Edward Fields was founded in the '30s by the present owner's father, a man passionately committed to handcrafting rugs from original designs, in direct opposition to the trend then for mass production. The East Room is not the company's first government commission. It has three times donated replacements for the oval carpet in the Diplomatic Reception Room in the White House. And it created a 35-by-90-foot carpet for the Benjamin Franklin State Dining Room in the State Department Building. That piece weighed more than 3,000 pounds and had to be delivered lashed to an I-beam on a flatbed truck.
In the world of custom rug design, no space is too big or too oddly shaped. If you can visualize it and you're willing to pay for it, you can have it.
Maybe you're tired of seeing a rectangle or a square on your floor. Take a look at Elizabeth Browning Jackson's radical rugs: They're anything but plain old shapes. Ms. Jackson is part of a new generation of textile artists who are pushing the boundaries of floor covering design. Their works could have shapes from tree leaves to spirals to free-form bursts of color. Ms. Jackson calls her work "art you can stand on."
Now suppose you want a copy of the Mona Lisa underfoot, or a view of the universe? Designers like Mary Moross or those at Grey Dun Studios and Pemaquid Floorcloths are literally painting their favorite scenes onto floor canvases. Here, the choices are unlimited. You want a French garden? An American quilt? Michelangelo's work? It can be done. Floorcloth artists paint directly onto a heavy, durable canvas. The finished product is much less expensive than traditionally woven carpets, and the buyer has many more choices of color and subject matter.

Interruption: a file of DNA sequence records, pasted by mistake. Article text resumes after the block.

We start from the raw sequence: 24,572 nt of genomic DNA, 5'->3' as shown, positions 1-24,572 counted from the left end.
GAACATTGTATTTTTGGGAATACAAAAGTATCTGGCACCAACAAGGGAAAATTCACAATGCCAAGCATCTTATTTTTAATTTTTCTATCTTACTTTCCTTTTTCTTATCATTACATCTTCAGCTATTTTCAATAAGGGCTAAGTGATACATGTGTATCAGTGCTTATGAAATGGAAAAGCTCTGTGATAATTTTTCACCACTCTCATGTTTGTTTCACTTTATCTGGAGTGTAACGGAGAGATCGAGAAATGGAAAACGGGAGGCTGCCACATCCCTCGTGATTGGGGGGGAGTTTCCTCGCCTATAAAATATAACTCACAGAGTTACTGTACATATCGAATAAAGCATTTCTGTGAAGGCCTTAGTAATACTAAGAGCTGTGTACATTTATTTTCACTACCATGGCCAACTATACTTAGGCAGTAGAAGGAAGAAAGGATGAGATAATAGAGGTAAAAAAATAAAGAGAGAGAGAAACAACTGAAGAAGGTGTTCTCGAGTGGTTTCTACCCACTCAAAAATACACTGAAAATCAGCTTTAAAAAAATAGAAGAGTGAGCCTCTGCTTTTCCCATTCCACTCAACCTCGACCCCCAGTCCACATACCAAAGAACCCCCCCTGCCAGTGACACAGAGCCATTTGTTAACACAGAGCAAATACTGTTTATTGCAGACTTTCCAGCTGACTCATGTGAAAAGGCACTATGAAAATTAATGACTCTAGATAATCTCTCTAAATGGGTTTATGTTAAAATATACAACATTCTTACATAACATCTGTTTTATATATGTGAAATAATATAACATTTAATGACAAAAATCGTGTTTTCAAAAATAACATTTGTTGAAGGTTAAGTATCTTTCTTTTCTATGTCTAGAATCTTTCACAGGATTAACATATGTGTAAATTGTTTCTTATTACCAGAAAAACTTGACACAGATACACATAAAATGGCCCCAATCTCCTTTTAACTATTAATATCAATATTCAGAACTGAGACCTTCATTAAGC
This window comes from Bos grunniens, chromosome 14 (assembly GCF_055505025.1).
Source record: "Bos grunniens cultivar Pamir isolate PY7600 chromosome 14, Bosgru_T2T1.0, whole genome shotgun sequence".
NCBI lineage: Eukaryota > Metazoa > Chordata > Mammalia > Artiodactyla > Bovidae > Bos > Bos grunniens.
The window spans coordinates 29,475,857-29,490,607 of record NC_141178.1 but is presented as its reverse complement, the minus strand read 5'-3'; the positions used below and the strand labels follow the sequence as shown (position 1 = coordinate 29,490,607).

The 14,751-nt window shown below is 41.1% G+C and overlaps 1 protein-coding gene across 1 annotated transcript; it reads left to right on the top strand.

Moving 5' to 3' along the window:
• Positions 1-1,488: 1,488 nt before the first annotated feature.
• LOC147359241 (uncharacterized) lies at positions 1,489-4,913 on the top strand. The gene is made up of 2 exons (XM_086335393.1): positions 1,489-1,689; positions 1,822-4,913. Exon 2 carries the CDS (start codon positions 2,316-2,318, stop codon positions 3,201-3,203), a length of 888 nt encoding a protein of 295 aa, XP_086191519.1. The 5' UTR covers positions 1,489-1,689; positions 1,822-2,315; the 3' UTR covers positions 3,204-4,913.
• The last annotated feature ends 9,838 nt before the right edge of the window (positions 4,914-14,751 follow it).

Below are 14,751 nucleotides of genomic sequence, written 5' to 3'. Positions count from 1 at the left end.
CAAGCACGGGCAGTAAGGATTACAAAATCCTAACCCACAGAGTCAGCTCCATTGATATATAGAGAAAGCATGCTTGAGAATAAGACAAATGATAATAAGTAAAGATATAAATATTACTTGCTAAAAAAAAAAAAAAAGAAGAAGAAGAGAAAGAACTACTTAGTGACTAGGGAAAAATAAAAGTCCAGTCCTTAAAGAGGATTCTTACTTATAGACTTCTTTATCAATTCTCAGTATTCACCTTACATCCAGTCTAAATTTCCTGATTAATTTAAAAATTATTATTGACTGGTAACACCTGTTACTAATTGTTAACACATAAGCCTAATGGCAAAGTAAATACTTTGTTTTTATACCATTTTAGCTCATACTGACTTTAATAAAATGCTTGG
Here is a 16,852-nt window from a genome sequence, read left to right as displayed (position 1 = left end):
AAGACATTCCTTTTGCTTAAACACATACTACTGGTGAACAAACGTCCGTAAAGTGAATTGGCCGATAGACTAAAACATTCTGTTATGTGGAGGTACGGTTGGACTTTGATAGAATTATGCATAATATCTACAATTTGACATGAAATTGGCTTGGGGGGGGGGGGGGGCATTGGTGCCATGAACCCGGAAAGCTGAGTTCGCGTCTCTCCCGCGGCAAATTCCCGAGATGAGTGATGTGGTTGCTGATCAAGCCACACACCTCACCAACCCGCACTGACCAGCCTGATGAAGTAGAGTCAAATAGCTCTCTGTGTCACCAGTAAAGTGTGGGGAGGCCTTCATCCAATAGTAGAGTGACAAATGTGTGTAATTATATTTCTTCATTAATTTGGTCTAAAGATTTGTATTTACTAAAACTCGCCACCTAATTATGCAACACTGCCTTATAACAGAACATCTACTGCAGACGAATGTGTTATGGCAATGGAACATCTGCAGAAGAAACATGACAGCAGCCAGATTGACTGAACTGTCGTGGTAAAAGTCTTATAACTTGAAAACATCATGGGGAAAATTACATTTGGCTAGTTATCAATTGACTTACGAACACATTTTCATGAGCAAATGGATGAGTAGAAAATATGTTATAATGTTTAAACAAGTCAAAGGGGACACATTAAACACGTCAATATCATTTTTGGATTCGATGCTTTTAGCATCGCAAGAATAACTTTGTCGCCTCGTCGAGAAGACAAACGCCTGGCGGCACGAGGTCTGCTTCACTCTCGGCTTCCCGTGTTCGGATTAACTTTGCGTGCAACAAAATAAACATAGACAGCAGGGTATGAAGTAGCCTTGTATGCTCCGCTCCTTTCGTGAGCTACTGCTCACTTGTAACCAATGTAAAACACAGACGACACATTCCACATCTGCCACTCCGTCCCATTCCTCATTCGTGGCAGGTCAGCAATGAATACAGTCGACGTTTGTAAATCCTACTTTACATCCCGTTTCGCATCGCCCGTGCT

If your rug budget is not quite up to gallery or artisan prices, you still have a considerable number of attractive choices. If you like the Southwestern style, you can buy a unique Navajo rug at the Indian Craft Shop in Washington, D.C. Closer to home, your local carpet store has the products of major manufacturers such as Couristan and American Rug Craftsmen. Both companies offer custom design options, from an infinite array of borders to special-order colors and patterns.
Couristan's lush products range from patterns evocative of William Morris bookplates to the beautiful deco rugs produced in China in the '20s. American Rug Craftsmen, at last count, had 25 designs and 20 colors.
With all these options available, all you have to do is decide just what you want on your floor. Next thing you know, you'll be walking on art.
American Rug Craftsmen. 25 designs and 20 colors, custom border program, from about $200. Available at most Sears, J. C. Penney and Sam's stores.
Couristan Creative Images Program. Designs evocative of major periods of decorative art history. At Shofer's Furniture, (410) 752-4212, and Royal Furniture, (410) 362-6300.
Indian Craft Shop, 18th and C streets N.W., Washington, D.C. One-of-a-kind pieces woven by Navajo weavers. From about $150. (202) 208-4056.
H. Chambers, 1010 N. Charles St. in Baltimore. A good starting place in your search for an interior designer. The firm, the oldest and largest design company in Maryland, offers a free initial consultation and a large design resource library. (410) 727-4535.
The American Society of Interior Designers. This trade organization maintains a file of licensed members. (410) 329-3366.
Products from the following group are available only through interior designers:
Edward Fields Inc. Custom-designed carpets beginning at about (212) 310-0400.
Grey Dun Studios. Floorcloths from about $600. Clever adaptations of art and design from many historical periods. (518) 329-2671.
Elizabeth Browning Jackson. Free-form rugs from about $50 a square foot. (508) 636-6673.
Robert Kron Custom Furniture and Cabinetry. Original designs. (515) 944-8760.
Mary Moross Floorcloths. A variety of designs, including geometric and antique. From about $225. (212) 541-0437.
Pemaquid Floorcloths. Light, airy designs, many based on Americana. From about $125. (207) 586-5444.
Gloria F. Ross Tapestries Inc. Limited editions of works by major contemporary artists, translated to wool. Available through Pace Editions. (212) 421-3237.